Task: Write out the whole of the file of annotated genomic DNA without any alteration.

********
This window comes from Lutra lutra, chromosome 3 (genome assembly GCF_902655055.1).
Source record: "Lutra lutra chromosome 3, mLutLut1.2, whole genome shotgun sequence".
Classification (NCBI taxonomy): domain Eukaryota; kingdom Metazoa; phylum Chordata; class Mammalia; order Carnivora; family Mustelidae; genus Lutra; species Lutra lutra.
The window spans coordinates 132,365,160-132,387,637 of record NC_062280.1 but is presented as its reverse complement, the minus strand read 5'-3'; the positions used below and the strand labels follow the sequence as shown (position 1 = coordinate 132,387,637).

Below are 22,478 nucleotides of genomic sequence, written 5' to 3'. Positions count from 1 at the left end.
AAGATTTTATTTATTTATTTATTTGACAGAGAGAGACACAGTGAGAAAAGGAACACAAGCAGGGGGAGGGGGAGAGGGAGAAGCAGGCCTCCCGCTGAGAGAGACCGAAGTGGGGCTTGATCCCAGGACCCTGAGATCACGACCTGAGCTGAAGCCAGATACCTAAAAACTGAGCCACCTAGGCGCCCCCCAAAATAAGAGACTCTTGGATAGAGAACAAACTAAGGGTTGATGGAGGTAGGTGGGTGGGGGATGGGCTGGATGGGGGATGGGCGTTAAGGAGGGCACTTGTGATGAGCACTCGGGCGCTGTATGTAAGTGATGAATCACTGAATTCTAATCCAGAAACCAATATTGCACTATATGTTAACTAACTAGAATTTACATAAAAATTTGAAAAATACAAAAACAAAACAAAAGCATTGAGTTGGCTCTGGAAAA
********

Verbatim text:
This window comes from Lutra lutra, chromosome 3 (genome assembly GCF_902655055.1).
Source record: "Lutra lutra chromosome 3, mLutLut1.2, whole genome shotgun sequence".
Classification (NCBI taxonomy): domain Eukaryota; kingdom Metazoa; phylum Chordata; class Mammalia; order Carnivora; family Mustelidae; genus Lutra; species Lutra lutra.
The window spans coordinates 132,365,160-132,387,637 of record NC_062280.1 but is presented as its reverse complement, the minus strand read 5'-3'; the positions used below and the strand labels follow the sequence as shown (position 1 = coordinate 132,387,637).

Below are 22,478 nucleotides of genomic sequence, written 5' to 3'. Positions count from 1 at the left end.
AAGATTTTATTTATTTATTTATTTGACAGAGAGAGACACAGTGAGAAAAGGAACACAAGCAGGGGGAGGGGGAGAGGGAGAAGCAGGCCTCCCGCTGAGAGAGACCGAAGTGGGGCTTGATCCCAGGACCCTGAGATCACGACCTGAGCTGAAGCCAGATACCTAAAAACTGAGCCACCTAGGCGCCCCCCAAAATAAGAGACTCTTGGATAGAGAACAAACTAAGGGTTGATGGAGGTAGGTGGGTGGGGGATGGGCTGGATGGGGGATGGGCGTTAAGGAGGGCACTTGTGATGAGCACTCGGGCGCTGTATGTAAGTGATGAATCACTGAATTCTAATCCAGAAACCAATATTGCACTATATGTTAACTAACTAGAATTTACATAAAAATTTGAAAAATACAAAAACAAAACAAAAGCATTGAGTTGGCTCTGGAAAA